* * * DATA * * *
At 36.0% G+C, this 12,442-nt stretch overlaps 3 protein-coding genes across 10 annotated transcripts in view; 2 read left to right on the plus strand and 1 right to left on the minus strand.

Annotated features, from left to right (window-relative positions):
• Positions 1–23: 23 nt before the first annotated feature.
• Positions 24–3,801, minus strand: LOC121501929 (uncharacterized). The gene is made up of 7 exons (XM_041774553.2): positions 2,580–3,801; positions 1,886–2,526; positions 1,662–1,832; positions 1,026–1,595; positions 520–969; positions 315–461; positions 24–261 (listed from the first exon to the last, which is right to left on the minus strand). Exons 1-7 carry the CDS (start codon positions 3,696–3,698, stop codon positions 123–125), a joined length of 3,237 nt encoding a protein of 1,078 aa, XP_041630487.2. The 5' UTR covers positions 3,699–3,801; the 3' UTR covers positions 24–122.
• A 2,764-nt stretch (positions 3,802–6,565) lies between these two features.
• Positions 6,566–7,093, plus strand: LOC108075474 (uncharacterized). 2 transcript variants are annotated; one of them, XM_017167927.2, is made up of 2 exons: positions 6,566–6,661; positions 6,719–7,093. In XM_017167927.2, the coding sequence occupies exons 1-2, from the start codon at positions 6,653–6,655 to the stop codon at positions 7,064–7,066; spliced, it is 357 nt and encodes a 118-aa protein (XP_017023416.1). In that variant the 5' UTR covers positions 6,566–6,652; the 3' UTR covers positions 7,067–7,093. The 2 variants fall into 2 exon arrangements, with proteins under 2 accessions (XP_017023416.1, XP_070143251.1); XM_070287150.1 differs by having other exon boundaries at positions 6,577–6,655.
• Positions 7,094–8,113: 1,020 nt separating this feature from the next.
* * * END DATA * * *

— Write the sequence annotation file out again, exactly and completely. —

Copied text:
At 36.0% G+C, this 12,442-nt stretch overlaps 3 protein-coding genes across 10 annotated transcripts in view; 2 read left to right on the plus strand and 1 right to left on the minus strand.

Annotated features, from left to right (window-relative positions):
• Positions 1–23: 23 nt before the first annotated feature.
• Positions 24–3,801, minus strand: LOC121501929 (uncharacterized). The gene is made up of 7 exons (XM_041774553.2): positions 2,580–3,801; positions 1,886–2,526; positions 1,662–1,832; positions 1,026–1,595; positions 520–969; positions 315–461; positions 24–261 (listed from the first exon to the last, which is right to left on the minus strand). Exons 1-7 carry the CDS (start codon positions 3,696–3,698, stop codon positions 123–125), a joined length of 3,237 nt encoding a protein of 1,078 aa, XP_041630487.2. The 5' UTR covers positions 3,699–3,801; the 3' UTR covers positions 24–122.
• A 2,764-nt stretch (positions 3,802–6,565) lies between these two features.
• Positions 6,566–7,093, plus strand: LOC108075474 (uncharacterized). 2 transcript variants are annotated; one of them, XM_017167927.2, is made up of 2 exons: positions 6,566–6,661; positions 6,719–7,093. In XM_017167927.2, the coding sequence occupies exons 1-2, from the start codon at positions 6,653–6,655 to the stop codon at positions 7,064–7,066; spliced, it is 357 nt and encodes a 118-aa protein (XP_017023416.1). In that variant the 5' UTR covers positions 6,566–6,652; the 3' UTR covers positions 7,067–7,093. The 2 variants fall into 2 exon arrangements, with proteins under 2 accessions (XP_017023416.1, XP_070143251.1); XM_070287150.1 differs by having other exon boundaries at positions 6,577–6,655.
• Positions 7,094–8,113: 1,020 nt separating this feature from the next.